RDA (Recommended Daily Allowance) officially determines the levels of intake of essential nutrients. Based on scientific knowledge, the Food and Nutrition Board decides what is to be adequate in order to meet the known nutritional needs of practically all healthy individuals. The Food and Nutrition Board is a subcommittee of the National Research Committee and has been responsible for the RDA’s since 1941. The Board, as of 1996, has offered ten revisions since their first publication in 1943. The RDA serves as the basis for the USRDA established by the Food and Drug Administration (FDA) for labelling purposes.
RDA (Recommended Dietary Allowance) and RDI (Reference Daily Intake) were designed to avoid deficiency-induced diseases. Their guidance was not meant to treat chronic conditions or subclinical deficiencies. It was assumed that the populace was in good health and consumed healthy diets. Many scoff at their recommendations today because it is apparent that their minimal standards are not being met in the typical diet.
Expanding knowledge in the second half of this century has made it clear that criteria based solely on RDA’s is insufficient for evaluating the potential impact diet may have on health. As a result, emphasis in dietary advice has shifted from proteins, vitamins, and minerals to food components that are associated with chronic diseases.
For the healthy person, it is generally advised not to exceed five times the RDA without medical supervision. For example, fat soluble vitamins can build within the body over a period of time, creating other unwanted conditions, plus certain supplements can interfere with diagnostic tests. In addition, certain supplements can aggravate any pre-existing condition.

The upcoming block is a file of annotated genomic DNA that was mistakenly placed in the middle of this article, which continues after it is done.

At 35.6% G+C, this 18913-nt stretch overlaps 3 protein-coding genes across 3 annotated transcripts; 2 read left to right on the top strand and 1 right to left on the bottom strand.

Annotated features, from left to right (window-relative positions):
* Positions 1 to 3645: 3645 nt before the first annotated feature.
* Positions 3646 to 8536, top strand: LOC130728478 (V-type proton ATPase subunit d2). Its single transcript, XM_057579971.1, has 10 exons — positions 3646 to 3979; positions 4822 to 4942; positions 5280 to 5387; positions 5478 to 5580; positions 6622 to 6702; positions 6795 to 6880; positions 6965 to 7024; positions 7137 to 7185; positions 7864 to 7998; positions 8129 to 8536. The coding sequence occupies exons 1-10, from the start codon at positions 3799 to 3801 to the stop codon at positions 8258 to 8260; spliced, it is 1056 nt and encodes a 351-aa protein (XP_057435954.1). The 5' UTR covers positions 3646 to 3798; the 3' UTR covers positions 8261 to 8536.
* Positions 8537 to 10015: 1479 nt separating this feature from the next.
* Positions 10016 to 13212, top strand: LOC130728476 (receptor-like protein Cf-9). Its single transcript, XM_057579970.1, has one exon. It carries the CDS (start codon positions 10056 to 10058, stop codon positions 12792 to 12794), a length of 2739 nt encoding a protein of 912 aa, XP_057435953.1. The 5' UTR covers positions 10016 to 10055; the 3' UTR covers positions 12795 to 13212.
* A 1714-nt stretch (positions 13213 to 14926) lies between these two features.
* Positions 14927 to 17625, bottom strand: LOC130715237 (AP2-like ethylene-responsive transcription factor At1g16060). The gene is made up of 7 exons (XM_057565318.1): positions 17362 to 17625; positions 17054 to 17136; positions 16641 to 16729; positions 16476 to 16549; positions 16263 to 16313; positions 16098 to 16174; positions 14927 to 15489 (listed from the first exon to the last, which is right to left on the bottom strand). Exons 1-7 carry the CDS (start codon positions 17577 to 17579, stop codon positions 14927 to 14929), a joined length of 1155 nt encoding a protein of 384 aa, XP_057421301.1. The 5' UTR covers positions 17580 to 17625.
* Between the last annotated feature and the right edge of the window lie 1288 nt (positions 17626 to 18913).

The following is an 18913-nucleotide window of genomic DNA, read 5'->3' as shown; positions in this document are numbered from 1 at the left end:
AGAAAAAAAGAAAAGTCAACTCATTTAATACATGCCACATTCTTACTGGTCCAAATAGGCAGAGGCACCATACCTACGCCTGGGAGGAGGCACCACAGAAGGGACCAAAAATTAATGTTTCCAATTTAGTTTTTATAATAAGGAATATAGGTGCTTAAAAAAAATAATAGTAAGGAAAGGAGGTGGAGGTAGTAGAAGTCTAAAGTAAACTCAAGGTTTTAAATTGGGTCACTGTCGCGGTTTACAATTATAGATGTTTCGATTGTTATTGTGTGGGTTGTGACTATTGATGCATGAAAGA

RNA (ribonucleic acid) is a single strand of nucleotides with uracil replacing thiamine found in DNA. RNA is synthesized from DNA in the nucleus of a cell, but carries out its function in the cytoplasm, where it copies the genetic code of DNA and directs the protein synthesis within the cytoplasm. There are three distinct types of RNA that are involved in protein synthesis with varying size, shape, origin, and function.
1) Messenger RNA (mRNA) is also known as “template RNA” or “informational RNA.” It functions at the site of protein synthesis and carries the genetic message from DNA to the robosome, the site of protein synthesis.
2) Ribosomal RNA (rRNA) is ribonucleic acid in the ribosome, which is believed to direct the arrangement of the amino acids of proteins into their proper sequence within the polypeptide chain.
3) Transfer RNA (tRNA) is also known as “soluble RNA” or “acceptor RNA.” It occurs free in the cytoplasmic fluid and transfers the activated amino acids to a specific site on the ribosomal RNA template. This results in an alignment of amino acids in a particular sequence to form the primary structure of a protein.